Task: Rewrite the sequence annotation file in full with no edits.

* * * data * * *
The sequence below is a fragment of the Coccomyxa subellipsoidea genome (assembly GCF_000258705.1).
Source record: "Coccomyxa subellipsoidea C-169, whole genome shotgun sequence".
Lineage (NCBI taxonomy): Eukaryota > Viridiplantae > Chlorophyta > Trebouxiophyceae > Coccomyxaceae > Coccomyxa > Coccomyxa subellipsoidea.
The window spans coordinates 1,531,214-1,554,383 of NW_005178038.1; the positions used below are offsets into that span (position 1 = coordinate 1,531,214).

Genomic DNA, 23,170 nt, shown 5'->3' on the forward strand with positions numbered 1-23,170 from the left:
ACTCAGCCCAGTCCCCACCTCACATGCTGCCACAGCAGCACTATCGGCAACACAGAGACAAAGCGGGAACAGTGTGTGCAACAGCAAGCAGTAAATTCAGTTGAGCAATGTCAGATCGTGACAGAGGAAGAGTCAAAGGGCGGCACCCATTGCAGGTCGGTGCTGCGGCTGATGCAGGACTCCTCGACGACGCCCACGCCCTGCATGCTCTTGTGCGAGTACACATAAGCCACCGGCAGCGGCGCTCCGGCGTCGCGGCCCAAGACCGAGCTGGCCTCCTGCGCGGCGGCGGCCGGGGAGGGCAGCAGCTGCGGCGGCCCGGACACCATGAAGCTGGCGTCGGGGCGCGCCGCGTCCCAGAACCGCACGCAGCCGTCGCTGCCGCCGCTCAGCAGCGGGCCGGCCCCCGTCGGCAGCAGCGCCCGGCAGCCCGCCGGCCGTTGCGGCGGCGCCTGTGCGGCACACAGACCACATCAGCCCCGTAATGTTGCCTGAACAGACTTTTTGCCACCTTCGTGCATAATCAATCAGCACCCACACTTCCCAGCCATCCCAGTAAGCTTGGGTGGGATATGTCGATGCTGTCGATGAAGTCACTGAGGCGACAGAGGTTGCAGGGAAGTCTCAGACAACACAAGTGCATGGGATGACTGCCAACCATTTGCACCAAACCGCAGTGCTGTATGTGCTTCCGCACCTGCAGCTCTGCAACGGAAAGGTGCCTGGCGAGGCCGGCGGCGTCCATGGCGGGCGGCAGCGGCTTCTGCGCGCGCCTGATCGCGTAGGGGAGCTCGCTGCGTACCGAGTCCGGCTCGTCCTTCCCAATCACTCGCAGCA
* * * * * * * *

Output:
The sequence below is a fragment of the Coccomyxa subellipsoidea genome (assembly GCF_000258705.1).
Source record: "Coccomyxa subellipsoidea C-169, whole genome shotgun sequence".
Lineage (NCBI taxonomy): Eukaryota > Viridiplantae > Chlorophyta > Trebouxiophyceae > Coccomyxaceae > Coccomyxa > Coccomyxa subellipsoidea.
The window spans coordinates 1,531,214-1,554,383 of NW_005178038.1; the positions used below are offsets into that span (position 1 = coordinate 1,531,214).

Genomic DNA, 23,170 nt, shown 5'->3' on the forward strand with positions numbered 1-23,170 from the left:
ACTCAGCCCAGTCCCCACCTCACATGCTGCCACAGCAGCACTATCGGCAACACAGAGACAAAGCGGGAACAGTGTGTGCAACAGCAAGCAGTAAATTCAGTTGAGCAATGTCAGATCGTGACAGAGGAAGAGTCAAAGGGCGGCACCCATTGCAGGTCGGTGCTGCGGCTGATGCAGGACTCCTCGACGACGCCCACGCCCTGCATGCTCTTGTGCGAGTACACATAAGCCACCGGCAGCGGCGCTCCGGCGTCGCGGCCCAAGACCGAGCTGGCCTCCTGCGCGGCGGCGGCCGGGGAGGGCAGCAGCTGCGGCGGCCCGGACACCATGAAGCTGGCGTCGGGGCGCGCCGCGTCCCAGAACCGCACGCAGCCGTCGCTGCCGCCGCTCAGCAGCGGGCCGGCCCCCGTCGGCAGCAGCGCCCGGCAGCCCGCCGGCCGTTGCGGCGGCGCCTGTGCGGCACACAGACCACATCAGCCCCGTAATGTTGCCTGAACAGACTTTTTGCCACCTTCGTGCATAATCAATCAGCACCCACACTTCCCAGCCATCCCAGTAAGCTTGGGTGGGATATGTCGATGCTGTCGATGAAGTCACTGAGGCGACAGAGGTTGCAGGGAAGTCTCAGACAACACAAGTGCATGGGATGACTGCCAACCATTTGCACCAAACCGCAGTGCTGTATGTGCTTCCGCACCTGCAGCTCTGCAACGGAAAGGTGCCTGGCGAGGCCGGCGGCGTCCATGGCGGGCGGCAGCGGCTTCTGCGCGCGCCTGATCGCGTAGGGGAGCTCGCTGCGTACCGAGTCCGGCTCGTCCTTCCCAATCACTCGCAGCA